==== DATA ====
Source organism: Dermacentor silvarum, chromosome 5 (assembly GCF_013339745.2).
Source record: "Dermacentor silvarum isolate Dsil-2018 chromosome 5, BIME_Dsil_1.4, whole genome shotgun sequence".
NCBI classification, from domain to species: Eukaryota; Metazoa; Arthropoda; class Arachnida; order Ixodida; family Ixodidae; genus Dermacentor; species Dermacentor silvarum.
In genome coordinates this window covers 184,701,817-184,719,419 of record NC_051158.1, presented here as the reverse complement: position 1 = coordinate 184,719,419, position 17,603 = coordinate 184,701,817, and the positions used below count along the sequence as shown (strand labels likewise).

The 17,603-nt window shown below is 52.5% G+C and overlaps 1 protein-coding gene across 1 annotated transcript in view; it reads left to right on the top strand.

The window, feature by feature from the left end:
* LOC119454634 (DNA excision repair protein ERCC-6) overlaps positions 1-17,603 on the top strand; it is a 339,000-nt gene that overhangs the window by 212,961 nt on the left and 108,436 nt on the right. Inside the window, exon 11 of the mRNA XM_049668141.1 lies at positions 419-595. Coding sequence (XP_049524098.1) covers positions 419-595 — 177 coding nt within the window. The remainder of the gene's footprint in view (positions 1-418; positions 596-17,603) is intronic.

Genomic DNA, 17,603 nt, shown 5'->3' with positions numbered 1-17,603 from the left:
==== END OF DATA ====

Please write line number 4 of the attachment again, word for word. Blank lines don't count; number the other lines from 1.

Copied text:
In genome coordinates this window covers 184,701,817-184,719,419 of record NC_051158.1, presented here as the reverse complement: position 1 = coordinate 184,719,419, position 17,603 = coordinate 184,701,817, and the positions used below count along the sequence as shown (strand labels likewise).